In brief

  • Napster co-founder Sean Parker is behind streaming movie startup Screening Room.
  • The company is developing anti-piracy tech to stream new movies into homes.
  • A new patent describes how a paired mobile device will authorize viewings.

Napster legendarily kick-started the digital music craze via mass copyright infringement, but two decades later co-founder Sean Parker is attempting to shake up the movie industry with a much more legitimate approach.

Screening Room, recently redubbed SR Labs, was co-founded by Parker to deliver newly-released films—the same ones available in theaters—to your home for $50 a pop. While the idea has drawn a lot of skepticism over both demand and anti-piracy measures, the company has landed numerous patents to try and secure the service on the latter front.

TorrentFreak reports that SR Labs was awarded another anti-piracy patent last week, this time focused on using a paired mobile device to help ensure that a film is being viewed as authorized.

Essentially, the technology described in the patent would use the location of your smartphone or tablet to ensure that the film is being streamed where you say it is, thus authorizing playback. It could also, apparently, determine how many mobile users are viewing the film in a location to ensure that a set limit is not exceeded.

Films will also be streamed to users with an invisible digital watermark, which can then be traced back to the account should a copy leak onto the internet. Screening Room will also employ a “P2P polluter” function to attempt to disrupt torrent sites should a watermarked copy of a film be found, distributing corrupted versions of the film to make it difficult for torrenters to download a full copy.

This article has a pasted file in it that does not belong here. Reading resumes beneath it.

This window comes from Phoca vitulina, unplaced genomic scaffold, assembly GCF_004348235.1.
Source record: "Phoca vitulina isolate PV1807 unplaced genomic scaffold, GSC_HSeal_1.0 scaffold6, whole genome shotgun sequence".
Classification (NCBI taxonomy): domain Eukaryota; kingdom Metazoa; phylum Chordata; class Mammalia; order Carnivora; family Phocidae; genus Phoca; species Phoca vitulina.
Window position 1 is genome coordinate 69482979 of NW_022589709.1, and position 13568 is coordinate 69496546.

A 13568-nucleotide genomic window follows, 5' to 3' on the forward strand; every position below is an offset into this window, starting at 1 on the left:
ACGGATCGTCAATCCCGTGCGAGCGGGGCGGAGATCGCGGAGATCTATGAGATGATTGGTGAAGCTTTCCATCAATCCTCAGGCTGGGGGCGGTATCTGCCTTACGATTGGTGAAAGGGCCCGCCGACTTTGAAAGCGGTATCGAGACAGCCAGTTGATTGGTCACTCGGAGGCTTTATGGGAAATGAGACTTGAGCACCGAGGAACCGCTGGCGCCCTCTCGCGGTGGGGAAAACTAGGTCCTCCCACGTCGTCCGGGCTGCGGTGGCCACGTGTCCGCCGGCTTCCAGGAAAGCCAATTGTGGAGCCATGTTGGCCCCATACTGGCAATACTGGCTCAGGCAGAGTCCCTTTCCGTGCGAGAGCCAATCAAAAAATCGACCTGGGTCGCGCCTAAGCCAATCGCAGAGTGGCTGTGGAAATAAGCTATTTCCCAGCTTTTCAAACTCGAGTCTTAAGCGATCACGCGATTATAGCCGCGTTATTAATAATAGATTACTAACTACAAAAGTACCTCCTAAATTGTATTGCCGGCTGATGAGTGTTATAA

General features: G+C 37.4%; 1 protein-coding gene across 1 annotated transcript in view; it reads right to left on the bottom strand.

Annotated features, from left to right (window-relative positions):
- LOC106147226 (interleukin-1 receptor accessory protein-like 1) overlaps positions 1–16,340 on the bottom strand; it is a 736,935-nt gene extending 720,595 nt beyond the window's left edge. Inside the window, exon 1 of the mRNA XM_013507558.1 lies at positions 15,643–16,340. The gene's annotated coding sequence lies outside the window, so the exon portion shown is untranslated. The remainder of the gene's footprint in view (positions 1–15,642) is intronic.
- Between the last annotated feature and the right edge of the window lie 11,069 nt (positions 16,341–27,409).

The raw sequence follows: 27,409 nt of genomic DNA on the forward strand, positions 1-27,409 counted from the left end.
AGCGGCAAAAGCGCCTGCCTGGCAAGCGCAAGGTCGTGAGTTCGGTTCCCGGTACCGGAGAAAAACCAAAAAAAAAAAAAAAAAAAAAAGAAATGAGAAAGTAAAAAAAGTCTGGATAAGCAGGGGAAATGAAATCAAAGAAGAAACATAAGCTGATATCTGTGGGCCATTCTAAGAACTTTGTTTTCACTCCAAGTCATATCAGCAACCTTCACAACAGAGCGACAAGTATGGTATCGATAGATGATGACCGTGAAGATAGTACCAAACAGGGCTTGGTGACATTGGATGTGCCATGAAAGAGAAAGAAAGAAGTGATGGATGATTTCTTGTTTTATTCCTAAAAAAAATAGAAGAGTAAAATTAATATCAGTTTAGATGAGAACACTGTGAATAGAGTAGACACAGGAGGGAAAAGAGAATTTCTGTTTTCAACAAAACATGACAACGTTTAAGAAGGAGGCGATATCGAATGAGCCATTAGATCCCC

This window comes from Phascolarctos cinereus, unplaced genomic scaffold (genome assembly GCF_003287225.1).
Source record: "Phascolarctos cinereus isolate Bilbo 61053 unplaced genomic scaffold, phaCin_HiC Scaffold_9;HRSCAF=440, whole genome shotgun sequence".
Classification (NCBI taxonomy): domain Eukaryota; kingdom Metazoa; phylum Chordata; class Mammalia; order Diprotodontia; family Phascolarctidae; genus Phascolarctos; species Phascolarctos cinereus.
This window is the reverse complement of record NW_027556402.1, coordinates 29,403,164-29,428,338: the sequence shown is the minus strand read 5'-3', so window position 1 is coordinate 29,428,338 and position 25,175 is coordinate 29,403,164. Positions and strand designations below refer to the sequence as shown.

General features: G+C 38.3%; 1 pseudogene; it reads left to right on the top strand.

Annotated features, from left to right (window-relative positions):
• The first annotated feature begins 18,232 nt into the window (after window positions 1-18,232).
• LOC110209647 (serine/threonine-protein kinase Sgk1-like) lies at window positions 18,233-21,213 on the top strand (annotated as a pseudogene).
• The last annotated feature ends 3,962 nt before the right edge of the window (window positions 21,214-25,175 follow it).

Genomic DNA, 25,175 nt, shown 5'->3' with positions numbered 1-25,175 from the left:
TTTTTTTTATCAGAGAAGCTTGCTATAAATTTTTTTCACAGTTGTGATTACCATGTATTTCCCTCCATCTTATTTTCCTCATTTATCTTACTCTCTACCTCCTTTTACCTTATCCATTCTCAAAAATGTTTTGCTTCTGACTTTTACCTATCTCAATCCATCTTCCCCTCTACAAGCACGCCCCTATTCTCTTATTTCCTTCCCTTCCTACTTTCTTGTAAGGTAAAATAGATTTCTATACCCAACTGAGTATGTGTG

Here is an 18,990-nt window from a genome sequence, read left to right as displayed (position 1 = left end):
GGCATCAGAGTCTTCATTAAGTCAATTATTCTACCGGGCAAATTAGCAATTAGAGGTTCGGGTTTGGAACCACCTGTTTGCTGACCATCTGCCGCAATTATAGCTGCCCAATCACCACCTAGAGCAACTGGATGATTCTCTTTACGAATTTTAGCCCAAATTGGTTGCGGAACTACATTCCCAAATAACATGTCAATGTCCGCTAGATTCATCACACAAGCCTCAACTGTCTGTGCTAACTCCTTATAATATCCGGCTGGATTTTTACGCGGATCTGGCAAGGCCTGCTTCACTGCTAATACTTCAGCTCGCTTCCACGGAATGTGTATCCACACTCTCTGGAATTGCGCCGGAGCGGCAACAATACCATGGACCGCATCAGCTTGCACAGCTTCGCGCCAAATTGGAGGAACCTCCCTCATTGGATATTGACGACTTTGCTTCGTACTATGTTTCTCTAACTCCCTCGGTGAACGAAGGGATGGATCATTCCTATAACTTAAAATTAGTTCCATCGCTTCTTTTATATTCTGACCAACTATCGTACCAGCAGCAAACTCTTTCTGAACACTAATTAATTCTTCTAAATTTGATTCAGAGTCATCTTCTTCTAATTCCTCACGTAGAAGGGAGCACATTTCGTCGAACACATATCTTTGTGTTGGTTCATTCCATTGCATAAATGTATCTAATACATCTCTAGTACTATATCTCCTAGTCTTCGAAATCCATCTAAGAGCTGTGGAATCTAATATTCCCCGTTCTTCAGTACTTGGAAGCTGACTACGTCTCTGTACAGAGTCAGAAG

In April, Screening Room took on the new SR Labs name while appointing former Sony Pictures Home Entertainment president Man Jit Singh as its new CEO. Additionally, the company announced $27.5 million in equity financing and named co-founder Prem Akkaraju as executive chairman. The company confirmed to Variety at the time that it had 11 US and 25 global patents tied into its “innovative secure delivery architecture.”

Parker—also formerly president of Facebook—isn’t the only Napster co-founder to pivot towards legal digital content initiatives following the demise of the seminal music sharing service.

Shawn Fanning went on to co-found digital rights management service Snocap following Napster’s fall. Most recently he co-founded Helium, a blockchain-driven network for Internet of Things devices that uses crypto-producing consumer hubs. Helium will soon expand into Europe after going live in more than 1,000 US cities.